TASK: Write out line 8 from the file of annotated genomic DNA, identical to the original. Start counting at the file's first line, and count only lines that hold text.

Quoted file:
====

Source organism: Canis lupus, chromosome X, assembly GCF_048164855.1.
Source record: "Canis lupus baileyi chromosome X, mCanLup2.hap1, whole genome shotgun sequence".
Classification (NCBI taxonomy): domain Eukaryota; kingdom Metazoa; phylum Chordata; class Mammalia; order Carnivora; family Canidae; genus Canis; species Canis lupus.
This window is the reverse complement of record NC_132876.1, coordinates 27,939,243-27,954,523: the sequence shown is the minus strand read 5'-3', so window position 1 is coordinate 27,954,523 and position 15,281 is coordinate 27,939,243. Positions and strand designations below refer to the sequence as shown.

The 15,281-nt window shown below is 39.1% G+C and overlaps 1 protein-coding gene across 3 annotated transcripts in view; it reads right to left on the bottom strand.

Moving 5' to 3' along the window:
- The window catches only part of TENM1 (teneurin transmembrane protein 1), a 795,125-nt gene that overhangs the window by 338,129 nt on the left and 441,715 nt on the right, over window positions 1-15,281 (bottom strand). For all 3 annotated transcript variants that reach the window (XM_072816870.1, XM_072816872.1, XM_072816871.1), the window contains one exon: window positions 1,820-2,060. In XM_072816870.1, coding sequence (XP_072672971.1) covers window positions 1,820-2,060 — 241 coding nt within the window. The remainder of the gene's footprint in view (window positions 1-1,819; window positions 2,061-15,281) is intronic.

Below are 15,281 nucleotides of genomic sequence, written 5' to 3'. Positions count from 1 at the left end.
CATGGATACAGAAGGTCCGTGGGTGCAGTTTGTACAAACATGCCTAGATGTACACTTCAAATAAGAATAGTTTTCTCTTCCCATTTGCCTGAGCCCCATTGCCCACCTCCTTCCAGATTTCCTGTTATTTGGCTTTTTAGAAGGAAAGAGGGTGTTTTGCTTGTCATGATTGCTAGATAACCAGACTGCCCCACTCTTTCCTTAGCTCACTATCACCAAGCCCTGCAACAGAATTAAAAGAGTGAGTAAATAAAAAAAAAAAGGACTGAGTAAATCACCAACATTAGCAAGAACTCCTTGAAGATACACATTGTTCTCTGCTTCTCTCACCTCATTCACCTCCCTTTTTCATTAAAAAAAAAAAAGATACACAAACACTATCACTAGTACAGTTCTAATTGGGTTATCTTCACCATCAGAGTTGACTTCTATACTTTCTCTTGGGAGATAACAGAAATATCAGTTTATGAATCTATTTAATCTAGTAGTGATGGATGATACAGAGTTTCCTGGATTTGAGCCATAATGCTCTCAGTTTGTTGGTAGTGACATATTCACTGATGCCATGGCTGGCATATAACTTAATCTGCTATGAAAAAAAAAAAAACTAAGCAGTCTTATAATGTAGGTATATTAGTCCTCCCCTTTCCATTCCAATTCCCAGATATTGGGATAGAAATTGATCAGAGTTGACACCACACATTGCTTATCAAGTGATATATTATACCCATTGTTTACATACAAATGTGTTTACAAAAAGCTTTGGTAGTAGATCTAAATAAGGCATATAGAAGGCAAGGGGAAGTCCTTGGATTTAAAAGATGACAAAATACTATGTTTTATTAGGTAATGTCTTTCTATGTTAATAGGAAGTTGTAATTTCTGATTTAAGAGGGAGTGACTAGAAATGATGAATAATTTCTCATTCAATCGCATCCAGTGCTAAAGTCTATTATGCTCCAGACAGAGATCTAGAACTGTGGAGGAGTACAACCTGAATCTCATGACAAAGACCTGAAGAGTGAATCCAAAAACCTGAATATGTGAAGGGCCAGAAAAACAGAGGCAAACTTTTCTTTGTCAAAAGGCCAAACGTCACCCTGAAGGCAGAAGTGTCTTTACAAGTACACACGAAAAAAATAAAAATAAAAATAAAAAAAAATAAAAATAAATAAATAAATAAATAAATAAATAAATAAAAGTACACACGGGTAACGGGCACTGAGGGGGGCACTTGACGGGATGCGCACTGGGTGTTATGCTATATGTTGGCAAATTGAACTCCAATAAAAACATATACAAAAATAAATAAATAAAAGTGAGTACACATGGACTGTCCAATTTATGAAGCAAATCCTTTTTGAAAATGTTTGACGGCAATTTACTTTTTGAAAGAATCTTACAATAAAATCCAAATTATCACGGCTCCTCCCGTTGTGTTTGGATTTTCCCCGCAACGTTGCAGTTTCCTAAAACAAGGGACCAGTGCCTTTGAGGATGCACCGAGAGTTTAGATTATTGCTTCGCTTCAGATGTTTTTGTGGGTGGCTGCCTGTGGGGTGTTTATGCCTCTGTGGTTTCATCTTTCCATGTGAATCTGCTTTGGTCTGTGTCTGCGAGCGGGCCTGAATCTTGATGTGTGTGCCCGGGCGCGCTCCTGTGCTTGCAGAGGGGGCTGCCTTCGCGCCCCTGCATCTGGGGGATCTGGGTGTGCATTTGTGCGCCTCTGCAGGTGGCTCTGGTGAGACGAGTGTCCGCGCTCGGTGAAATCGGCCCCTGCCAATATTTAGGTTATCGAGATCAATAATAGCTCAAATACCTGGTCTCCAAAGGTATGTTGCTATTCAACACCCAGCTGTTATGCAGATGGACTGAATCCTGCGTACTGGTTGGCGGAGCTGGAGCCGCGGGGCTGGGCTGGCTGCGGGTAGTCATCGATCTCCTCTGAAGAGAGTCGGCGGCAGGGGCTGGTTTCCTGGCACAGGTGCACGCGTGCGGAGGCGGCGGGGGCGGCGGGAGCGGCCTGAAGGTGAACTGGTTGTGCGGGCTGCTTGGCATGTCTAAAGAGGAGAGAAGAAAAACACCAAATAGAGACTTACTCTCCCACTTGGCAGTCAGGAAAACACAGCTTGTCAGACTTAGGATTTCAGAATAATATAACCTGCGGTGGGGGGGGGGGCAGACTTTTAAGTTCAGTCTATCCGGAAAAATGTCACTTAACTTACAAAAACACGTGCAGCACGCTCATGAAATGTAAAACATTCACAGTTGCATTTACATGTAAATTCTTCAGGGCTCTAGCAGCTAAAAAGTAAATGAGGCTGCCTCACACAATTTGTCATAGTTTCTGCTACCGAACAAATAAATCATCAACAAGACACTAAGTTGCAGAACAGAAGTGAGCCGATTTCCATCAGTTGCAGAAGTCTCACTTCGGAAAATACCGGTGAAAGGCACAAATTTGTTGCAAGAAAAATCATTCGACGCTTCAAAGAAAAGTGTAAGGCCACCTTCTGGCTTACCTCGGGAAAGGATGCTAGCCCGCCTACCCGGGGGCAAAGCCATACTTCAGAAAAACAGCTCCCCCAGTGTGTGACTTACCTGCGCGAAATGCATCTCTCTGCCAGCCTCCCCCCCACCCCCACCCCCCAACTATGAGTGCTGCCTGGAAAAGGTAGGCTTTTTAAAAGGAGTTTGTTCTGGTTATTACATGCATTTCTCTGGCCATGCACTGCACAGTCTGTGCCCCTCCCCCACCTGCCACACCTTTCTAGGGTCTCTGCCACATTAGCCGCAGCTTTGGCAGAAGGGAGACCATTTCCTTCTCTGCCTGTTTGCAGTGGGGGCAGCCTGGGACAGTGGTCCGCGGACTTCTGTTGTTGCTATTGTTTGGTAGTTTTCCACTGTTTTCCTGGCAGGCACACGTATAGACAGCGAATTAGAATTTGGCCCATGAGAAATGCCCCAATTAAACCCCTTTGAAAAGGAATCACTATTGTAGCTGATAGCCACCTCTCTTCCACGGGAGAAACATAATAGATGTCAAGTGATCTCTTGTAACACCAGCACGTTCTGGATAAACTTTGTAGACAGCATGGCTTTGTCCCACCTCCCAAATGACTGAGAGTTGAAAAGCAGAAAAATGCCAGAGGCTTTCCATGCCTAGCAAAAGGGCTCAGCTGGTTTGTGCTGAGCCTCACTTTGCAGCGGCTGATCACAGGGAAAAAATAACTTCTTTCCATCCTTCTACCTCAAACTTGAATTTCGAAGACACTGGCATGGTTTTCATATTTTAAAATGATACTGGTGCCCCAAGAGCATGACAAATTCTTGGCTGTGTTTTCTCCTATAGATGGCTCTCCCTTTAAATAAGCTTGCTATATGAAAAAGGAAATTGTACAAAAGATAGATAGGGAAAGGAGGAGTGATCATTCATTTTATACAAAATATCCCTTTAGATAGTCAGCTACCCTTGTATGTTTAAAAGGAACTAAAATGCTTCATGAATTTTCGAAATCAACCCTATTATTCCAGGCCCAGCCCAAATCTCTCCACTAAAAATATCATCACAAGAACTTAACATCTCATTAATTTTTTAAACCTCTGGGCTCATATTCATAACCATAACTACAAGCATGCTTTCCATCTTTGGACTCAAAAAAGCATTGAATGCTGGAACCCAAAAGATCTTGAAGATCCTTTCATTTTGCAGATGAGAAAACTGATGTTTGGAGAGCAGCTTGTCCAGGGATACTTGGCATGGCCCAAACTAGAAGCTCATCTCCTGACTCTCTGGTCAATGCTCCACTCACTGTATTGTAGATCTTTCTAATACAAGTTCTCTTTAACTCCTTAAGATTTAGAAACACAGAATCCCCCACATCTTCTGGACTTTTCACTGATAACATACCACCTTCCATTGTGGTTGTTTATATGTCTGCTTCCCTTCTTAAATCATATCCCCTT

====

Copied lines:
Below are 15,281 nucleotides of genomic sequence, written 5' to 3'. Positions count from 1 at the left end.